The Cultural Centre
We spent a few days staying in Sultanahmet, the cultural centre of Istanbul. Our accomodation of choice, The Metropolis Hostel had a roof terrace and overlooked the Bosphorus Sea. The room was fine apart from the fact that it was situated adjacent to a metal stairway leading to the roof terrace. Consequently, it was a somewhat noisy at night as guests stomped up and down the stairs! However, it was in a pleasant leafy area of Istanbul, only a five-minute walk from the Blue Mosque, Topkapi Palace and Hagia Sophia.
We visited the aforementioned attractions, enjoying the magnificent history and stunning Ottoman architecture. Of course, we had to check out a few of the rooftop bars for research purposes, most of which had glorious views of Sultanahmet. The Grand Bazaar was a confusing labyrinth, where everything from ornate lamps to gold chains could be purchased and the Spice Market was piled high with aromatic spices, perfumes, oils, nougat, honey and Turkish delight.
We also enjoyed a visit to the Cistern, an atmospheric underground reservoir surrounded by Roman pillars and we took a ferry ride on the Bosphorus Sea. Crossing the Galata Bridge, we took advantage of ‘Free Thursday’ to visit the Istanbul Museum of Modern Art. It was a cool contemporary space full of striking artwork. In Taksim Square, the heart of Istanbul, we perused sweet shops brimming with hundreds of varieties of Turkish delight.
Our favourite Turkish snack was the simit, a sesame encrusted bread ring sold by street vendors. Turkish food was a revelation – mezes consisting of freshly baked Turkish bread accompanied by dips such as tzatziki, hummus and haydari, along with marinated vegetables. Additionally, the pot kebabs, where the pot has to be smashed to release the contents of the meal were tasty and substantial. For dessert, it was difficult to resist deliciously sticky baklava.
A night out in Sultanahmet involved the amazing feats of a whirling dervish followed by a hangover from hell the following morning – Turkish wine was surprisingly good!
Instanbul Otogar – A Huge Bus Station!
After a few days in Istanbul, it was time to make tracks to Cappadocia. A mini-bus picked us up at our hotel and took us to the biggest bus station we had ever seen. It was virtually a town on several levels. A profusion of buses headed to and from destinations all over Turkey, Bulgaria, Greece, Romania and the Balkans. There were one hundred and sixty-eight ticket offices and gates, a metro station, shops, restaurants, a police station, a clinic and a mosque! Thankfully, the mini-bus dropped us off adjacent to our bus, so we didn’t have to try and locate it ourselves!
The Road to Cappadocia
We had wanted to go to Cappadocia for many years, having seen photographs of the weird and wonderful landscapes. At last we were on our way! The journey would take about twelve hours on the overnight bus. We made a couple of stops during the night at garishly decorated shops which were full to the brim of sweet treats and nuts. Unfortunately, the stench of the toilets overwhelmed the sweet aroma of candy!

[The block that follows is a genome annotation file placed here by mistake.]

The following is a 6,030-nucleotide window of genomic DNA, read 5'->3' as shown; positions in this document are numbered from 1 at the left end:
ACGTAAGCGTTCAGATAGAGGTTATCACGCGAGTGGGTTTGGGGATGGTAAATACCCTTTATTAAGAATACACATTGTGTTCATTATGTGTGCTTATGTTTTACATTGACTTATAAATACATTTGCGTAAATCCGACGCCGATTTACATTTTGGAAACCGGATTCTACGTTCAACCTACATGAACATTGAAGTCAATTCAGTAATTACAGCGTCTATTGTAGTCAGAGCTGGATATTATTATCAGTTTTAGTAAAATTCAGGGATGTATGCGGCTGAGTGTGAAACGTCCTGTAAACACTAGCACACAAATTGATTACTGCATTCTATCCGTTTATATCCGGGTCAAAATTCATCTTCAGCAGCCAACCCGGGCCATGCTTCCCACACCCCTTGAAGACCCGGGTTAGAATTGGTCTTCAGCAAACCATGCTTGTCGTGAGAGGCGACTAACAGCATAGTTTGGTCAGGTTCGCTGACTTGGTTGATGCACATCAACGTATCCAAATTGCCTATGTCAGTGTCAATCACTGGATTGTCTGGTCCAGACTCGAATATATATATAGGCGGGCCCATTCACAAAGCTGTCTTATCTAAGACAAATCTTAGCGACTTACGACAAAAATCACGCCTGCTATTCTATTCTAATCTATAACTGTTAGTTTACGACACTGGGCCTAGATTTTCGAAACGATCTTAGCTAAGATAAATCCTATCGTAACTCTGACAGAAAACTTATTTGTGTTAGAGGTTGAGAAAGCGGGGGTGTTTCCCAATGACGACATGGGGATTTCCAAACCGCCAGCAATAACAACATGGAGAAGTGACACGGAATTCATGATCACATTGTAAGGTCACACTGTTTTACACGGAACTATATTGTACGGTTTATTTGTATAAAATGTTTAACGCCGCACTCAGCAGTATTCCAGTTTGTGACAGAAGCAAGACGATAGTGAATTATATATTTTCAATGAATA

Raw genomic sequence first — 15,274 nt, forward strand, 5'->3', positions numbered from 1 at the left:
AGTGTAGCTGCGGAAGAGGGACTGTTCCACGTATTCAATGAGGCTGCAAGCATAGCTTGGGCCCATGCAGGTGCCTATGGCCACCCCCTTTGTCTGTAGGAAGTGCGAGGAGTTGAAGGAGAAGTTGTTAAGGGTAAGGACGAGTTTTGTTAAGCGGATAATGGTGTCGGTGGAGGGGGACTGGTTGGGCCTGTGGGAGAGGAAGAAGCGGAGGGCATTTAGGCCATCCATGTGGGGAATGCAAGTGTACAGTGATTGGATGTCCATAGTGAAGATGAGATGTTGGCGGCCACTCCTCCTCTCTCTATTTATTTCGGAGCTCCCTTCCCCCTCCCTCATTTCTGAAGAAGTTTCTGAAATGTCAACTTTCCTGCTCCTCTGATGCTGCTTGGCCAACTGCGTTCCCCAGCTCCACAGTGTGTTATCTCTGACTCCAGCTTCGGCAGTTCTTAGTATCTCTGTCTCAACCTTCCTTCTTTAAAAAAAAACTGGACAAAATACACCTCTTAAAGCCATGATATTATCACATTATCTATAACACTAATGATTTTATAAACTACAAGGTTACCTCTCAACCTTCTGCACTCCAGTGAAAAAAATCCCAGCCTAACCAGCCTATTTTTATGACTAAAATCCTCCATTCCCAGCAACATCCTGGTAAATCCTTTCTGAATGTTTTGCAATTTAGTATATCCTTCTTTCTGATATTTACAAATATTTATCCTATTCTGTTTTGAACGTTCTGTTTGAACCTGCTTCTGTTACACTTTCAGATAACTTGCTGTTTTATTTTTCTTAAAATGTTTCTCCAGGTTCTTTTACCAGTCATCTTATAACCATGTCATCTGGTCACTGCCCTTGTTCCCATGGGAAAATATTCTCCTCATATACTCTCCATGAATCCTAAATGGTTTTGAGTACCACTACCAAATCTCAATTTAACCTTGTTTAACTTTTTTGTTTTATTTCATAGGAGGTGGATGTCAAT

As the sun came up, there were hints of the spectacular landscape to come. Arriving in Goreme is like being transported to another world! The town and its surrounding area is like a wondrous fantasy land. You expect to see elves wandering the streets, instead of humans! Houses, churches and more recently hotels, are burrowed into the bizarre rock formations creating a wondrous scene.
Our Cave Abode
We checked into our cave hotel. The bed was carved out of the ground and the shelves chiselled into the wall. Unlike some cave rooms which are apparently rather luxurious, it was pretty basic, but it was our home for the next week or so and it suited our needs perfectly.
We walked up the nearby hill and looked out over the valley of Goreme – it was an extraordinary sight. Hot air ballooning is the thing to do for those who can afford it, and it’s easy to understand why. Cappadocia must be one of the most spectacular places in the word to take a balloon ride.
To our right, we looked down upon a group of phallic-like rock formations, and a little further on we came across a massive chasm in the ground. It seemed that in this unreal landscape, you never knew what you were going to come across.
A Double Tumble!
As T started descent of a very steep slope, she slipped on the gravelly surface and slid at full speed down the slope coming to an abrupt halt when she collided with a tree! She was in the process of warning me to be careful, when I too tumbled, and took the same route crashing into the tree at the foot of the slope! It was a funny moment and not unlike the memorable scene in ‘Romancing the Stone’.
We had a fantastic week in Cappadocia. We went to Goreme Open Air Museum which is an area with a dense concentration of cave churches and dwellings built into the stone cliffs and rocks. Every day we hiked through the surreal and astonishing scenery. Sometimes we sat in a cave and simply looked out at the Dali-esque landscape, listening to the muezzins call to prayer reverberating through the valley.
We walked to nearby villages, through valleys packed with eroded rocks which resembled mushrooms, chimneys and pointed witch hats. A stunning scenario awaited us at every twist and turn. We wandered at will, unrestricted, and saw very few people.
Back in town, we smoked shisha pipes, drank wine and watched the sun go down over the fairy chimneys. Cappadocia is a very special place which will remain in our hearts forever 💙